I added this 1942 Empire catalog to my collection for several reasons. First, I have an Empire piece in my collection, and I wanted documentation for it. But I was also interested to see how women’s sports clothing, especially softball uniforms were marketed in the very earliest days of WWII. This was a full year before the formation of the All-American Girls Professional Baseball League that we all know of from the movie A League of Their Own.
Before 1943, women were expected to play softball rather than baseball (something that for the most part is true today). As you can see from this page, the softball uniforms were very much like traditional baseball uniforms worn by boys and men. If you have seen A League of Their Own, you know that the women in that league did not wear traditional baseball uniforms. The Smithsonian has one of the women’s baseball uniforms that belonged to Betsy Jochum, a player for the South Bend Blue Sox. I want, no I need, one of these uniforms in my life.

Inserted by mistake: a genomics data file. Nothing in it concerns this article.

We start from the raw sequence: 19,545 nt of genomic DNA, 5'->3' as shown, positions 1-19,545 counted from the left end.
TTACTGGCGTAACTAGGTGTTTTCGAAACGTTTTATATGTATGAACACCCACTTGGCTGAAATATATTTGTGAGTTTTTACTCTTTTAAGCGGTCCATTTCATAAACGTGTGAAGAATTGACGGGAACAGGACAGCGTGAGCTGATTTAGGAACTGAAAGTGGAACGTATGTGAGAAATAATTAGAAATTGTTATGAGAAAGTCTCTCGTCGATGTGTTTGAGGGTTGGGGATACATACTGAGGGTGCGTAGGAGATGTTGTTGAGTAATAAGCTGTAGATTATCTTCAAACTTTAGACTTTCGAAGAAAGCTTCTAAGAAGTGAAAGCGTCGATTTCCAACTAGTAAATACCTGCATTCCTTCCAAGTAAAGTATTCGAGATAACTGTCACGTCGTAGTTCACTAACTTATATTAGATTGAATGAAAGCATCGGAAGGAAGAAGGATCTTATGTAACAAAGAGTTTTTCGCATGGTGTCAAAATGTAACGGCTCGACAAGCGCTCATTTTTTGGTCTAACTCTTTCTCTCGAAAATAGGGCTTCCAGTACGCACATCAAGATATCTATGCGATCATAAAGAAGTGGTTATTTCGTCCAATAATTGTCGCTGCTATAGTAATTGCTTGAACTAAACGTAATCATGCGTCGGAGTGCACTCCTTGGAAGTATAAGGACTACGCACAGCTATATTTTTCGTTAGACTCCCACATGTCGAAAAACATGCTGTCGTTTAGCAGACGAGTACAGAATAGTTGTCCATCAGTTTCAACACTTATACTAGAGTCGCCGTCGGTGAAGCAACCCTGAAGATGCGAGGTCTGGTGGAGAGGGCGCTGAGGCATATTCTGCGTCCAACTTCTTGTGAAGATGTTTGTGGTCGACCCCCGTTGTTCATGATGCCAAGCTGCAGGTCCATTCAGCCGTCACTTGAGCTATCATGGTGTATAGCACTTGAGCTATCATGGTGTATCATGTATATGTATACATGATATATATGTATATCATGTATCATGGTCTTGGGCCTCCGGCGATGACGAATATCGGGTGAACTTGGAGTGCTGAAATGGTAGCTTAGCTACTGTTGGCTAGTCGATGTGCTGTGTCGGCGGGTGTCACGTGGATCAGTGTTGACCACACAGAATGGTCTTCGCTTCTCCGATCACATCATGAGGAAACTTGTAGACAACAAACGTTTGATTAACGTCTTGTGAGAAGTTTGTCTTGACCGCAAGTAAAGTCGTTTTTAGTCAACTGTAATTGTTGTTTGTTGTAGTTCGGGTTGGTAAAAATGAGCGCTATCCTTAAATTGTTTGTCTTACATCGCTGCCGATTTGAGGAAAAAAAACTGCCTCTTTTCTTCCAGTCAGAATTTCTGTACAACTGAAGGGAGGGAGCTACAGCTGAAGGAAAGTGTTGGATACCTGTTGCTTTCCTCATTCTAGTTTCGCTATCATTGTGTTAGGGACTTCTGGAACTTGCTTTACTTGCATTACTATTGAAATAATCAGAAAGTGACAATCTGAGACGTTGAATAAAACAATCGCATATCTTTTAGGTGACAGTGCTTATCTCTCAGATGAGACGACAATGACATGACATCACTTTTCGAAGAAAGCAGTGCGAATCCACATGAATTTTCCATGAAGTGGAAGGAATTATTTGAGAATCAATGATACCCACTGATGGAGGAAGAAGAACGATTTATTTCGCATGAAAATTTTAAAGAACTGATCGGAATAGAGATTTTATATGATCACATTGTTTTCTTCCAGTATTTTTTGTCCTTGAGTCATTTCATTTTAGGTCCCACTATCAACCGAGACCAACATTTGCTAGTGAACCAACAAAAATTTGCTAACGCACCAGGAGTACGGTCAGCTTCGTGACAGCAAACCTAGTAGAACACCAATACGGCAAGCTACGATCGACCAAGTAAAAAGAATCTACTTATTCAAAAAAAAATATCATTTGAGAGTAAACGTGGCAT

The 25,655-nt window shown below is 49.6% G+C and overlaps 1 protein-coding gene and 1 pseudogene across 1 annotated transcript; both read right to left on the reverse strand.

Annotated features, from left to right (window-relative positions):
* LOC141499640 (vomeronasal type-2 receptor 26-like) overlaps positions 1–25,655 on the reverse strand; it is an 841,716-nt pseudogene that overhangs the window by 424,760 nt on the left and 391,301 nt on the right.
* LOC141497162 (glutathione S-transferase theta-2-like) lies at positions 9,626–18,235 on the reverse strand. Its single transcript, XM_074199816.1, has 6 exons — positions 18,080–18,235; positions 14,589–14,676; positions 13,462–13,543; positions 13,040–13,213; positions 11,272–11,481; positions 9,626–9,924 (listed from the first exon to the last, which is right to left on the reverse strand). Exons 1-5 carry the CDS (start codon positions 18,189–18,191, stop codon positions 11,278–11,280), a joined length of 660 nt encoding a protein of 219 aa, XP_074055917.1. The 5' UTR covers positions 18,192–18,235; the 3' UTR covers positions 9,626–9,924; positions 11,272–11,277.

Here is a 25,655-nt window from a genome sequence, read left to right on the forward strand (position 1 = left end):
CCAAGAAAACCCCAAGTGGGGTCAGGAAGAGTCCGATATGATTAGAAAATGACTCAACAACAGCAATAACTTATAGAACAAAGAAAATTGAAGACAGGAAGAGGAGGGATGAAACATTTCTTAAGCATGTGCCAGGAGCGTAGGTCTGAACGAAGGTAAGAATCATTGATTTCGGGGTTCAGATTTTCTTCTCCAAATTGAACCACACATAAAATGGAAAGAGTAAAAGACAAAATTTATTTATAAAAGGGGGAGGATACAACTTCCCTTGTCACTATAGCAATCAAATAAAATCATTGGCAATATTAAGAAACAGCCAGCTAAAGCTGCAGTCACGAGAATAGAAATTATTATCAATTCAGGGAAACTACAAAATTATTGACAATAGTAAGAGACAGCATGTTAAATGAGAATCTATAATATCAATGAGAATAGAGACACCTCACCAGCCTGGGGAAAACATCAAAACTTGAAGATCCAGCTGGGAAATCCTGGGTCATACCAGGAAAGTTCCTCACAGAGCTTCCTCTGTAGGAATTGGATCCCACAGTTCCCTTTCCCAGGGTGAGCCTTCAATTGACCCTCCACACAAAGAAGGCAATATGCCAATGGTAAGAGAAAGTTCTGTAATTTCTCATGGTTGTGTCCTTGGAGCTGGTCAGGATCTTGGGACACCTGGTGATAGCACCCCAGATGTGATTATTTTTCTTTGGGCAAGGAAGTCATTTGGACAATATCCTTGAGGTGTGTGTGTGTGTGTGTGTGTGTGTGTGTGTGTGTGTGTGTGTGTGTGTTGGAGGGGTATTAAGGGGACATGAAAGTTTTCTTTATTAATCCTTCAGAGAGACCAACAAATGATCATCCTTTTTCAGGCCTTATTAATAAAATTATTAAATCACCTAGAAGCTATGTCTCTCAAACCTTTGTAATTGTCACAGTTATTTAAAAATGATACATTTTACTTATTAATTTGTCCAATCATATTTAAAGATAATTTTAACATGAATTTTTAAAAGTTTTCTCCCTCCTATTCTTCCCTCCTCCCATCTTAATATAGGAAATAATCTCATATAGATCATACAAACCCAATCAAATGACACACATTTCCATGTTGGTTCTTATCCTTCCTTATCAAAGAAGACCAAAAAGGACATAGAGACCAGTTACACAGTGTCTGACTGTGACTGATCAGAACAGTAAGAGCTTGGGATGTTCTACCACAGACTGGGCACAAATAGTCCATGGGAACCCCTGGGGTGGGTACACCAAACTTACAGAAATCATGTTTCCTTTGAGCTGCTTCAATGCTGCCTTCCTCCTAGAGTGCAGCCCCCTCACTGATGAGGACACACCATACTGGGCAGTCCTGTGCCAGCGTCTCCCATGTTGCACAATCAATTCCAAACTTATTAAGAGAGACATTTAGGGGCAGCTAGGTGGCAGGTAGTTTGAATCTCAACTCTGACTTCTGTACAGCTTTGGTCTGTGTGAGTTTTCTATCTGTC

Looking through this catalog, it’s interesting to see how subtly fashion appears in the clothing. Often sports clothing is not thought of as being fashionable at all, but fashion is reflected in even an object as mundane as basketball shorts. Remember the good old days when Tom Selleck wore his shorts very short on Magnum, P.I.? It was the same on basketball courts across the country. When shorts lengthened and became baggy in the 1990s, the change was also seen in basketball uniforms.
In addition to the active sportswear, Empire also offered school jackets for both men and women. By the 1940s the standard raglan sleeve “letter jacket” was already available for men, but they also had more stylish offerings for both men and women.
And because this catalog must have gone to press just as the USA was entering WWII, there were all sorts of military logoed items available. I’ve got to wonder if these were actually ordered by the military, or if they were available to just anyone.